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Toshiba’s Experiment in Ultrabook Marketing

by Angela McIntyre  |  July 9, 2012  |  1 Comment

The Toshiba “medical test subject” ad is edgy, a bit gross, and caused a stir.  From the buzz, viewers remember Toshiba after seeing it.  Yet, the  images and portrayal of medical trials are disturbing and can lead to unintended negative connotations for the Toshiba brand.  So why may Toshiba have chosen this commercial?

Toshiba’s “medical test subject” ad plays to a sophisticated young buyer, the Tech Savants.  In Gartner’s consumer segmentation, Tech Savants are highly engaged in new technology, but care less about particular brands, and they comprise 18% of the market.  Toshiba is experimenting not only with edgy marketing, but how to appeal to a group of buyers who are brand agnostic.   That’s not so easy. 

We know from Gartner focus groups that  Tech Savants tell stories of faddish technology they or friends bought, which broke or just didn’t work well.  Tech Savants would be skeptical about the quality of Ultrabooks coming to market.  They remember how netbooks quickly came to market and ended up as a fad with few repeat buyers.  Toshiba features a Satellite Ultrabook in the commercial and uses it to deliver the message that Toshiba will not take advantage of consumers by offering products that are not ready.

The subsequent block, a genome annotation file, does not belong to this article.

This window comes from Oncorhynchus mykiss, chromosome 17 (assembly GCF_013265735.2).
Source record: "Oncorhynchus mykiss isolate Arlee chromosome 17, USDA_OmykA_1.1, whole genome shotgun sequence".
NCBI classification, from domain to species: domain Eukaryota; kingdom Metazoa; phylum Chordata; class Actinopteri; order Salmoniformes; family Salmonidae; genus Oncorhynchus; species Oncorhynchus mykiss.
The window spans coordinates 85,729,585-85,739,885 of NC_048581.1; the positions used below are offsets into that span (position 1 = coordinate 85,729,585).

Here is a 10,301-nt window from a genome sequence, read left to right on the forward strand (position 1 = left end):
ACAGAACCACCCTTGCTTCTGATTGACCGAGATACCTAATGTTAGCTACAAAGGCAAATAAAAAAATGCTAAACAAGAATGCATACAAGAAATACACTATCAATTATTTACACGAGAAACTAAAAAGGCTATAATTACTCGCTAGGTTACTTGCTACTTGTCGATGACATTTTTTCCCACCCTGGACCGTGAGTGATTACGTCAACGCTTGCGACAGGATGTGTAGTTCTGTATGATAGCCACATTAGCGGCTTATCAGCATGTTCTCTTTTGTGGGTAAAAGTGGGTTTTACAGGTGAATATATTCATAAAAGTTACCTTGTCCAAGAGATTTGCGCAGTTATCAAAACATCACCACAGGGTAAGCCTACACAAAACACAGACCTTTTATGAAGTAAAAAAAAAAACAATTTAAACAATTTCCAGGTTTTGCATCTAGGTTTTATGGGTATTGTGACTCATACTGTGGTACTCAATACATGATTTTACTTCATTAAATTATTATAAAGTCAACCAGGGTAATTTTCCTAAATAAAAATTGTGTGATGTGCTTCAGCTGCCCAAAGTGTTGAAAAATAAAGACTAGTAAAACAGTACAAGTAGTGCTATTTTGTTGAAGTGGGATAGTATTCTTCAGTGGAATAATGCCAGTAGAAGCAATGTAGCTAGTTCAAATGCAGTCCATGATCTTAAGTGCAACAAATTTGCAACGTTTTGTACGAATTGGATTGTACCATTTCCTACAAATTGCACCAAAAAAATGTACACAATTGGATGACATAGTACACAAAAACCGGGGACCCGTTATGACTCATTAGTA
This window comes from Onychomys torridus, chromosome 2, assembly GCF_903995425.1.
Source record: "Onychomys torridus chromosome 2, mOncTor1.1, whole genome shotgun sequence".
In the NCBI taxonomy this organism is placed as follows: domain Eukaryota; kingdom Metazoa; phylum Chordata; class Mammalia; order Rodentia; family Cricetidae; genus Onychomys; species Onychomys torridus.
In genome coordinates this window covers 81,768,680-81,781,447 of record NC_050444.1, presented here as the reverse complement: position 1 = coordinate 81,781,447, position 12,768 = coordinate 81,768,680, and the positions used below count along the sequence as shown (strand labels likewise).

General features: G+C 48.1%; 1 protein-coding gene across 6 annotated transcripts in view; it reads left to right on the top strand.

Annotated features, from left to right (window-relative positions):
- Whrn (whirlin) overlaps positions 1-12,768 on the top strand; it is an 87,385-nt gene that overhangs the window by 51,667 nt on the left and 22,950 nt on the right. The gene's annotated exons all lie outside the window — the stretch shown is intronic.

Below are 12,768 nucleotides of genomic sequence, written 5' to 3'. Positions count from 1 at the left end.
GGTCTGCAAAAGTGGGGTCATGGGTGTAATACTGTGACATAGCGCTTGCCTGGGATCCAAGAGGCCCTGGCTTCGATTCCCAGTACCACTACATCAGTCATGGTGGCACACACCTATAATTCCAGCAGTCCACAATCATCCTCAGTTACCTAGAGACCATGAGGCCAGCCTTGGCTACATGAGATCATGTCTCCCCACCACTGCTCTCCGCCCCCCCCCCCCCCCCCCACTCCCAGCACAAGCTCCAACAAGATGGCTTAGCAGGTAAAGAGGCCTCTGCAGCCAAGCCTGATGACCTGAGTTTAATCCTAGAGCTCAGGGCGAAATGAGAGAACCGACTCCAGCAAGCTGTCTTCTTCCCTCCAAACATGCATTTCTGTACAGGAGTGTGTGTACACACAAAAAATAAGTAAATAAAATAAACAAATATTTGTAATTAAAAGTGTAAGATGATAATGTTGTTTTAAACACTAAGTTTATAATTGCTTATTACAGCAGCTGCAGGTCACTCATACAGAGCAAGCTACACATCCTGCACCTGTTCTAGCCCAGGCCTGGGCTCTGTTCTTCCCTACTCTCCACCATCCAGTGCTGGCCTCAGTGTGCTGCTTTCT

The targets for these ads seem to be college students and recent college grads who have to watch their budgets instead of follow the latest fad.  They have taken or considered taking a range of odd jobs to help pay expenses and are savvy enough to enjoy the hyperbole of the medical experiments. 

The protagonist, a professional medical test subject, is a character with which  folks in their twenties may empathize.  It’s difficult finding a first job and many end up in jobs that are far from what they hoped. 

Will the “test subject” ad make folks reconsider participation in a clinical trial?  Some in the short-term, unfortunately.   Who wants to be referred to as a “test monkey” as they do in the commercial?    

What  if Toshiba offered coupons and sponsored drawings for free PCs for participants in clinical trials?  All for the cause of furthering science – medical science and marketing science.

Here is the Gartner report with more detail on our consumer market segmentation.  The ability to access it depends on your subscription.

“Consumer Dynamics’ Impact on Technology Markets, 2012”

Thank you for reading my blog.   You can watch the commercial on YouTube.

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Tags: advertising  brand  consumer  focus-group  intel  marketing  pc  toshiba  ultrabook  

Angela McIntyre
Research Director
5 years with Gartner
18 years IT industry

Angela McIntyre is a research director with the Gartner Technology and Service Provider Research group. Her focus is on consumer computing hardware trends. Read Full Bio

Thoughts on Toshiba’s Experiment in Ultrabook Marketing

  1. Peter says:

    Would it not have been a better marketing tactic to release it under the name of a laptop? After all, the new range of Macs don’t have optical drives.

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